The Devil's Playground


Action / Drama

Rotten Tomatoes Critics - Certified Fresh 100%
Rotten Tomatoes Audience - Upright 71%
IMDb Rating 6.8 10 805


Uploaded By: OTTO
Downloaded 11,631 times
December 16, 2014 at 10:36 PM



Jeremy Kewley as Student
Nick Tate as Brother Victor
Jonathan Hardy as Brother Arnold
753.43 MB
23.976 fps
1hr 47 min
P/S 3 / 2

Movie Reviews

Reviewed by foxman2004 10 / 10

A good lesson.

I have this film as part of my home video collection and have not seen it in awhile. However, I can remember the feeling of misgiving I felt for these young men who were entering puberty. It brought back memories of my entrance into the same. It brought to mind that those things for which we are regularly exposed to do not cause so much curiosity. These young boys were required to remain sexless without feelings or hormones, just when their bodies were beginning to take off. I kept thinking that it could have helped them if they were taught about the normal body development they could expect, the urges and ideas which may spring to mind. The allowance of the natural arrangement of public showering, with the nudity exposure indicated, but allowance for one's privacy and dignity as the person is comfortable, could also have helped in their adjustment to puberty. Of course, this was a movie, but it is a good lesson to anyone dealing with pubescent kids. Simon Burke was excellent in his portrayal of his character.

Reviewed by campbell-russell-a 10 / 10

Schepisi's First and Perhaps Best - He Really Knew His Material

One of my best friends at university had attended a Catholic brothers' seminary and like Fitz in "The Devil's Playground" had been dismissed from it due to his increasing interest in the opposite sex. Like Tom, he was confronted with letters sent to him from a girl he had met on a camp that the brothers had read and found disturbing. When my friend saw "The Devil's Playground" back in 1976, he commented that the film was realistic except for the fact that many of the lines spoken in the film would have remained in the minds of the brothers and the boys but never spoken.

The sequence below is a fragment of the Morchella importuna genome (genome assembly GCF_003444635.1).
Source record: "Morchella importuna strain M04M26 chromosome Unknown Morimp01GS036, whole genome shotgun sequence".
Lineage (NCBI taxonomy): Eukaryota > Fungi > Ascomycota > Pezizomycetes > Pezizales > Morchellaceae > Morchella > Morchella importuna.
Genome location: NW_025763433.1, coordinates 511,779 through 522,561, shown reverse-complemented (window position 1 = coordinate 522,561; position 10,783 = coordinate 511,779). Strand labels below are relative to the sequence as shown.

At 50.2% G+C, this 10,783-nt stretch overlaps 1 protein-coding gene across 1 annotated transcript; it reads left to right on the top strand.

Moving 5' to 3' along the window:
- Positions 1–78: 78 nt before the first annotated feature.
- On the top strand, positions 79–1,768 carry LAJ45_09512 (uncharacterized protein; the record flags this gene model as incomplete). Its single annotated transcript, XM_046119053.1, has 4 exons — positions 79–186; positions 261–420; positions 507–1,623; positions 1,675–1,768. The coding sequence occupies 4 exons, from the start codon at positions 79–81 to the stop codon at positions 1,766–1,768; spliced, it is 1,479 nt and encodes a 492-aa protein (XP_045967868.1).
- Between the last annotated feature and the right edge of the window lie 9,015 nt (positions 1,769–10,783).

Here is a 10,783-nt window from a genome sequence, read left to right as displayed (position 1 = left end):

The film itself is a masterpiece. The casting is perfection from that of the brothers down to the most minor characters. Watch for Danee Lindsay as Lynette. She has very few minutes on screen but her charm and warmth jumps off the screen at you. When she steals a kiss from Tom, she steals one from the audience. This is no sexually precocious 13 year old. This is a genuine 1950's Australian lass right down to her crooked front tooth that somehow adds to her appeal. How sad when Tom's innocently affectionate letters to her are used as evidence of something almost distasteful and to be discontinued lest Tom jeopardize his vocation. Tom Keneally as Father Marshall is equally effective. Again a small role that hits a home run. He is a cheerful and good man but this only makes his terrifying speech prior to the three day retreat even more disturbing. His depiction of hell, its terrors and its time span have remained with me – an atheist – throughout my life. If it remains with me, I can only guess at the effect it had on boys like those in the film.